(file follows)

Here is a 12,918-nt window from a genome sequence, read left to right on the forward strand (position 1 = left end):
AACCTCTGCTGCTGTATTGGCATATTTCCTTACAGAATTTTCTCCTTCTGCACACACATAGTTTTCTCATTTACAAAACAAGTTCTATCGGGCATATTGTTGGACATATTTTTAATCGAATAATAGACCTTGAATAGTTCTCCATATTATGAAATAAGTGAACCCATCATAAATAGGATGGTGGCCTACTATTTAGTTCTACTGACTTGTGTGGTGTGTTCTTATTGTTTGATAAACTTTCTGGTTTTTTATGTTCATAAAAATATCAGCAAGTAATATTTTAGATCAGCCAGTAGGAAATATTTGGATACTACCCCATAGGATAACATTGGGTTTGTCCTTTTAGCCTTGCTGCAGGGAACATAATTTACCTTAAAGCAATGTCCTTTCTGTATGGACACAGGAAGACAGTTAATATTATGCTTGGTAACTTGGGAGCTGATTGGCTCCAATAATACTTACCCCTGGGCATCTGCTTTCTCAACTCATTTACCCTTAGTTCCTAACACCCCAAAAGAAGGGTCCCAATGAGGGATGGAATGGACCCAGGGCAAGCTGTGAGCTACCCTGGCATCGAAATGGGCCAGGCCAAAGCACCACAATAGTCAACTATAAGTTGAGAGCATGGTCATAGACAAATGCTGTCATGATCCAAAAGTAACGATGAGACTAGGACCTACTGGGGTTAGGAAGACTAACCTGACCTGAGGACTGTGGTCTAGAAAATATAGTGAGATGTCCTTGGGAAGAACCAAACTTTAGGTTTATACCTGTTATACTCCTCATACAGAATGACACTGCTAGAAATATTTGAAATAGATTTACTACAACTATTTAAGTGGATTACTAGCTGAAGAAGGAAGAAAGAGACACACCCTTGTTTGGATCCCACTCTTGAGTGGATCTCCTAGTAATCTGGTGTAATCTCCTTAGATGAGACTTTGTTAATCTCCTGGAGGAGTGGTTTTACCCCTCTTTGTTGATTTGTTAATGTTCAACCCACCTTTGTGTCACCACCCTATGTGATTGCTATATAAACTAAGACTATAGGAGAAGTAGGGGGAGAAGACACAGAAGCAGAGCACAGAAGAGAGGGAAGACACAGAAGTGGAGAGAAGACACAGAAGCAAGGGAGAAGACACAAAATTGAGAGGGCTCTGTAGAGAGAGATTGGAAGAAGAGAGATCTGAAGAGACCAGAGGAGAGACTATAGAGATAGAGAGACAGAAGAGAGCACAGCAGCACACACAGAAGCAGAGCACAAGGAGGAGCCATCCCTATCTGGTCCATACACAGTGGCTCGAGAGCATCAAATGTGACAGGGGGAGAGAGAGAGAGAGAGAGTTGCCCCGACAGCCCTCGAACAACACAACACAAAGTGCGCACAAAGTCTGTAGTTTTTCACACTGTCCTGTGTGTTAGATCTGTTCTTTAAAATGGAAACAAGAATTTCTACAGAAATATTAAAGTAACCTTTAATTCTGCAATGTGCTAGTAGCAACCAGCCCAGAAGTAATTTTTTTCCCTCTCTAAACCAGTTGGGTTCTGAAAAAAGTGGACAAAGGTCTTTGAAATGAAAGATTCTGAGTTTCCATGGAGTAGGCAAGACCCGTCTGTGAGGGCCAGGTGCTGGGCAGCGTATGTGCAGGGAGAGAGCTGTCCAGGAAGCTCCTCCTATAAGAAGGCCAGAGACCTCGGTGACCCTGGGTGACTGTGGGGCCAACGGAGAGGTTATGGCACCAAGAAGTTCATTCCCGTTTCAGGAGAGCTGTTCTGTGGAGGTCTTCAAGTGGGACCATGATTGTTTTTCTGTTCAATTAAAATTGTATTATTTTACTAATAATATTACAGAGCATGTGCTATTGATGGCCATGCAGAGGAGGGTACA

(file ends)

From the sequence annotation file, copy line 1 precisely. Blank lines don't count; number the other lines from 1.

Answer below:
Here is a 12,918-nt window from a genome sequence, read left to right on the forward strand (position 1 = left end):